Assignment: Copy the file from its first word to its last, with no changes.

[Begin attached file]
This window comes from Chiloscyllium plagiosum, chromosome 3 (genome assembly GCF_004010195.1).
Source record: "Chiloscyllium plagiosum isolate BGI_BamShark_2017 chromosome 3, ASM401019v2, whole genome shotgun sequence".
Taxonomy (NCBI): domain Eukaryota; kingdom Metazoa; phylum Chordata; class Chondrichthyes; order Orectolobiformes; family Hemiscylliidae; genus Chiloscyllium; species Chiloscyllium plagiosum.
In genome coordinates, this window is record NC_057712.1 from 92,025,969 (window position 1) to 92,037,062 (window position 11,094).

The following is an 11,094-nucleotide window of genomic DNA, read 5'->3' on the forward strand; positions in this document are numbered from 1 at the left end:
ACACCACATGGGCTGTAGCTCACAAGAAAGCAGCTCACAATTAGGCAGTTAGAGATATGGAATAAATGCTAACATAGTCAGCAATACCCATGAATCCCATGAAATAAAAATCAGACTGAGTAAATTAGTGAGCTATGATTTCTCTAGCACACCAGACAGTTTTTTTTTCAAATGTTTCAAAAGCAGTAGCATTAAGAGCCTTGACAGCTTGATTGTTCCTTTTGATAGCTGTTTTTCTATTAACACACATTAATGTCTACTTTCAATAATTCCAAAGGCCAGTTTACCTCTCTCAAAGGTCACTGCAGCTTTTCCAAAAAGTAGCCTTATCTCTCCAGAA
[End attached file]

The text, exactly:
This window comes from Chiloscyllium plagiosum, chromosome 3 (genome assembly GCF_004010195.1).
Source record: "Chiloscyllium plagiosum isolate BGI_BamShark_2017 chromosome 3, ASM401019v2, whole genome shotgun sequence".
Taxonomy (NCBI): domain Eukaryota; kingdom Metazoa; phylum Chordata; class Chondrichthyes; order Orectolobiformes; family Hemiscylliidae; genus Chiloscyllium; species Chiloscyllium plagiosum.
In genome coordinates, this window is record NC_057712.1 from 92,025,969 (window position 1) to 92,037,062 (window position 11,094).

The following is an 11,094-nucleotide window of genomic DNA, read 5'->3' on the forward strand; positions in this document are numbered from 1 at the left end:
ACACCACATGGGCTGTAGCTCACAAGAAAGCAGCTCACAATTAGGCAGTTAGAGATATGGAATAAATGCTAACATAGTCAGCAATACCCATGAATCCCATGAAATAAAAATCAGACTGAGTAAATTAGTGAGCTATGATTTCTCTAGCACACCAGACAGTTTTTTTTTCAAATGTTTCAAAAGCAGTAGCATTAAGAGCCTTGACAGCTTGATTGTTCCTTTTGATAGCTGTTTTTCTATTAACACACATTAATGTCTACTTTCAATAATTCCAAAGGCCAGTTTACCTCTCTCAAAGGTCACTGCAGCTTTTCCAAAAAGTAGCCTTATCTCTCCAGAA